Where Everybody Knows Your Name: Ken Burns' Prohibition
When Ken Burns makes a documentary, you know exactly what you are going to get from a certain point of view. Old photos, panned across with a voice over to turn the static into something resembling an actual film. Historians, writers, and other experts introduced via a text blurb on the bottom, cut and edited so as to narrate the film organically. A sprinkling of real people retelling colorful anecdotes, passed down from childhood in the case of old enough subject matter. The witnesses are presented side by side with the academic experts, every voice mixing together into a gestalt narration.
It’s a very particular style that has been so successful that the Ken Burns method of documentary has simply become what we think of as the traditional way of making a documentary. Just about everything in the documentary form scattered across History, Discovery and other cable nonfiction is shot in the same simple but effective style. It’s completely at odds with a younger generation of documentarian who stands in front of the camera, Morgan Spurlock and Michael Moore for instance. An avid reader of history, Ken Burns’ films feel like flipping through an old dusty history book in the back of a used book store, while a couple of old guys chime in with their opinions about the book’s subject. Prohibition is Burns’ latest project, a five and a half hour documentary broken up into three chapters.
There are two traps that threaten to trip up any documentary about Prohibition: the gangsters and mapping it too neatly onto modern drug laws. These aren’t traps because they’re not part of the story and aren’t fascinating in their own right, but because they aren’t the entire story in and of themselves though they easily become just that if allowed to dominate the story of the period. And they are easy to fall into exactly because they are so attractive. Capone, endless mob violence, the swagger and appeal of the twentieth century’s version of pirates, these themes have been rehashed in a hundred documentaries and fictions. And the relationship to modern drug laws is too easy of a comparison. It’s already in the heads of everyone watching, and if it isn’t, they’re going to shut it off if it’s banged over their head.
Burns avoids both of these traps deftly. The gangsters are a part of the story, but only a part. And in particular, their story is told in order to tease out how normal Americans were impacted by their existence. The comparison to modern drug laws is kept in the background, allowed to be implicit. And while the hypocrisy of Prohibition laws is made abundantly clear, with dramatic testimony of former bootleggers who dropped off cases at Congress, of the fact that a weak beer could be made by mixing two legal ingredients in every pharmacy of the time, these hypocrisies are used to illustrate the complexities of American society rather than as a blunt indictment of substance prohibition.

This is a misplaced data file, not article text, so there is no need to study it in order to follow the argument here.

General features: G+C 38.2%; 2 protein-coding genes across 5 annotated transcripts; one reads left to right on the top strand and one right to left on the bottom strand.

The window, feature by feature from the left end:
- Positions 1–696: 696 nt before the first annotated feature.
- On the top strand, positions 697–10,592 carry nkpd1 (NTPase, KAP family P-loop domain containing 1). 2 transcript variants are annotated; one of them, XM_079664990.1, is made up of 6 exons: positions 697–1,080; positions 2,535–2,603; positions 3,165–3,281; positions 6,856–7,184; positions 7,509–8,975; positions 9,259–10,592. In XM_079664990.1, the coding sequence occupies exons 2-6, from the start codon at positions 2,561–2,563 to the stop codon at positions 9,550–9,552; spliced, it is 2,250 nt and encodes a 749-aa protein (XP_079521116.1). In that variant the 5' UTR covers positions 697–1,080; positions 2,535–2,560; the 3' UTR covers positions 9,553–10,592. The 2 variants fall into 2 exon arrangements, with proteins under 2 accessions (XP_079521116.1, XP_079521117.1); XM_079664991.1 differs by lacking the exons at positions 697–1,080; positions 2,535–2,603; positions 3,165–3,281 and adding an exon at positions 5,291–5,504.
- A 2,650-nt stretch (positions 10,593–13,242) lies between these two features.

The main thrust of the story being told is in humanizing the political process. It traces at length not only that attempts at Prohibition can be traced back almost a century, but the motivation for it. Not content to leave Prohibitionists as one-dimensional, the documentary devotes a good deal of time to demonstrating why they were fighting to ban alcohol. While their crude propaganda is displayed for good measure (one sip of alcohol turns you irrevocably into a brute, literally poisoning the drinker for life), so is an illustration of the real evils greased by alcohol. Endless districts full of nothing but saloons, brothels, and drug dens. A society in which working men handed their paychecks to the bar owner and savagely abused their families. These were not petty moralists seeking to puritanize an entire country to suit their vision of society. They were a progressive movement trying to fix very real problems. That their solution was so laughable in retrospect is not a joke, but a fascinating tragedy.
What Burns really gets right in his story, is the very simple insight that everyone on all sides thought they were doing the right thing. Underneath, it’s a story of American democracy. The power holders were not Prohibitionists, this was not something that people were led to. A complex array of people supported it for all manner of reasons. And in turn, the overthrow of Prohibition was accomplished by a similar coalition. Democracy is a messy affair, and in the short term it sometimes does things that are foolish in hindsight, but it’s also self-correcting. It’s a story of how in the long run, people do get things right.
Prohibition debuted last week on PBS over a three night period, and can still be watched clip by clip on PBS’ website, though they’ve taken down the full episodes for the moment.
Steven Lloyd Wilson is a hopeless romantic and the last scion of Norse warriors and the forbidden elder gods. His novel, ramblings, and assorted fictions coalesce at www.burningviolin.com. You can email him here.
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